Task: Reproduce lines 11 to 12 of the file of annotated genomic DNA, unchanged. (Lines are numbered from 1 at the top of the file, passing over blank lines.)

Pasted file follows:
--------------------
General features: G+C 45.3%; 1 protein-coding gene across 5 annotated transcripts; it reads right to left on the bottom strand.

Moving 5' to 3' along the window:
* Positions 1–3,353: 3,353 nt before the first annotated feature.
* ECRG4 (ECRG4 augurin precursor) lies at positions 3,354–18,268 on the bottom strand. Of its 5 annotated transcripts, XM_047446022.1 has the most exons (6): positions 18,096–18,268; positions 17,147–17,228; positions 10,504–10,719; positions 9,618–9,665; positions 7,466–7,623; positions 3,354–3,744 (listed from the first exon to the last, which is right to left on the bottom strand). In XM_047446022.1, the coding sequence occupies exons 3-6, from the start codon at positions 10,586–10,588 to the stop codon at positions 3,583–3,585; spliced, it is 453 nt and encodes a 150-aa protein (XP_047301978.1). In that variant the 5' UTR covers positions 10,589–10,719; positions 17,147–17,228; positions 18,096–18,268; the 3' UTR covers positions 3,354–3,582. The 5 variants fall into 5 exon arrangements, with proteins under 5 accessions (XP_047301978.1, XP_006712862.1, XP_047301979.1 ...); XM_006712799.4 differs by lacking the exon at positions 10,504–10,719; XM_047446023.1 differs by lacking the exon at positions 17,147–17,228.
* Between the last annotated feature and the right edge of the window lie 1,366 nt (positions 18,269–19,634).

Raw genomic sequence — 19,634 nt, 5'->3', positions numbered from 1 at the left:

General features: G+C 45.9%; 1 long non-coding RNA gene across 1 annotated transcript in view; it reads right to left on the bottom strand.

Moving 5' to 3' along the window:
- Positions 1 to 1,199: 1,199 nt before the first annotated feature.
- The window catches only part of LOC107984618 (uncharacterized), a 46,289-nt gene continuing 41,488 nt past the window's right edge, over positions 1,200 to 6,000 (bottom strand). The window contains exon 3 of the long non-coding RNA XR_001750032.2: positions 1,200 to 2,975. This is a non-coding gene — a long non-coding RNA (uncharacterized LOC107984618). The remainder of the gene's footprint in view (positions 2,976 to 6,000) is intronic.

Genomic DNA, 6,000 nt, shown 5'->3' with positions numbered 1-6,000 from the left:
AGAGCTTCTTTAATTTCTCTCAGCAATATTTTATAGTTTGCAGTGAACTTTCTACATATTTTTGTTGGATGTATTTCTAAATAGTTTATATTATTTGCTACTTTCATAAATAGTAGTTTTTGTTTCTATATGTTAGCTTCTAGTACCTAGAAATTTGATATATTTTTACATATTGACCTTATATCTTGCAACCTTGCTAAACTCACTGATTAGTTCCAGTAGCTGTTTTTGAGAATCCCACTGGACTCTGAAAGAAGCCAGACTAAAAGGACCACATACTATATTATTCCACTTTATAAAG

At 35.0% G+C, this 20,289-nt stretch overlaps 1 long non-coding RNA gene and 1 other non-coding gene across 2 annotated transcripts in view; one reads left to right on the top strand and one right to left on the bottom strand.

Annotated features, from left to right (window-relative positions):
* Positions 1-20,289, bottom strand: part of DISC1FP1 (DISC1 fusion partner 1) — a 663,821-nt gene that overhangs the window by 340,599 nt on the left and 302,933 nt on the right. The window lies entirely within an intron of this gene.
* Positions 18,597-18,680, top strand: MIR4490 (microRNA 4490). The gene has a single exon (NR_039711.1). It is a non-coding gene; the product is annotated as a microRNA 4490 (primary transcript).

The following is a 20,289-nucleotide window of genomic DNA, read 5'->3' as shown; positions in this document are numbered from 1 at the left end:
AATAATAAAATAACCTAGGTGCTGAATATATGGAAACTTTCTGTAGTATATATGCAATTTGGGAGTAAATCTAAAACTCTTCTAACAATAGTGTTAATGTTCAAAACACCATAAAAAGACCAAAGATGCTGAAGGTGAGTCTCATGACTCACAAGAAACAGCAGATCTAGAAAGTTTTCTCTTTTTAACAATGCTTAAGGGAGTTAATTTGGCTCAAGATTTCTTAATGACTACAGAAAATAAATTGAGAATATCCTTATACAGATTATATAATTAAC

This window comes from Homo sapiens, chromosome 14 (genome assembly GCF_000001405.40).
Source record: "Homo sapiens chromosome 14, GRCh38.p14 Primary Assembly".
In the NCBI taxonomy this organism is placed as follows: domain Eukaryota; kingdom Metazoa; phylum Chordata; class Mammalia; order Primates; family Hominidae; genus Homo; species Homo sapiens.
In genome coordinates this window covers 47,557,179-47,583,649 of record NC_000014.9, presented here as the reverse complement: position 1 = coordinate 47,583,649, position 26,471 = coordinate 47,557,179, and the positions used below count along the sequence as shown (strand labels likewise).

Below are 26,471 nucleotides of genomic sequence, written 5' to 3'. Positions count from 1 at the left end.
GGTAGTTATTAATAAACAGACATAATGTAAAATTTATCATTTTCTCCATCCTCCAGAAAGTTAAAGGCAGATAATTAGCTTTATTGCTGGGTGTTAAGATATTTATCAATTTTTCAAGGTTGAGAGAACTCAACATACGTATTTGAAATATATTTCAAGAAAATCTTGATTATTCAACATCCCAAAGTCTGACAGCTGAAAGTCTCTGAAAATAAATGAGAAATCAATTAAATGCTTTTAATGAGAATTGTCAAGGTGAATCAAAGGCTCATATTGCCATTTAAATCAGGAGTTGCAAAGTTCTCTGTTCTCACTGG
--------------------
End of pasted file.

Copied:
Genomic DNA, 6,000 nt, shown 5'->3' with positions numbered 1-6,000 from the left:
AGAGCTTCTTTAATTTCTCTCAGCAATATTTTATAGTTTGCAGTGAACTTTCTACATATTTTTGTTGGATGTATTTCTAAATAGTTTATATTATTTGCTACTTTCATAAATAGTAGTTTTTGTTTCTATATGTTAGCTTCTAGTACCTAGAAATTTGATATATTTTTACATATTGACCTTATATCTTGCAACCTTGCTAAACTCACTGATTAGTTCCAGTAGCTGTTTTTGAGAATCCCACTGGACTCTGAAAGAAGCCAGACTAAAAGGACCACATACTATATTATTCCACTTTATAAAG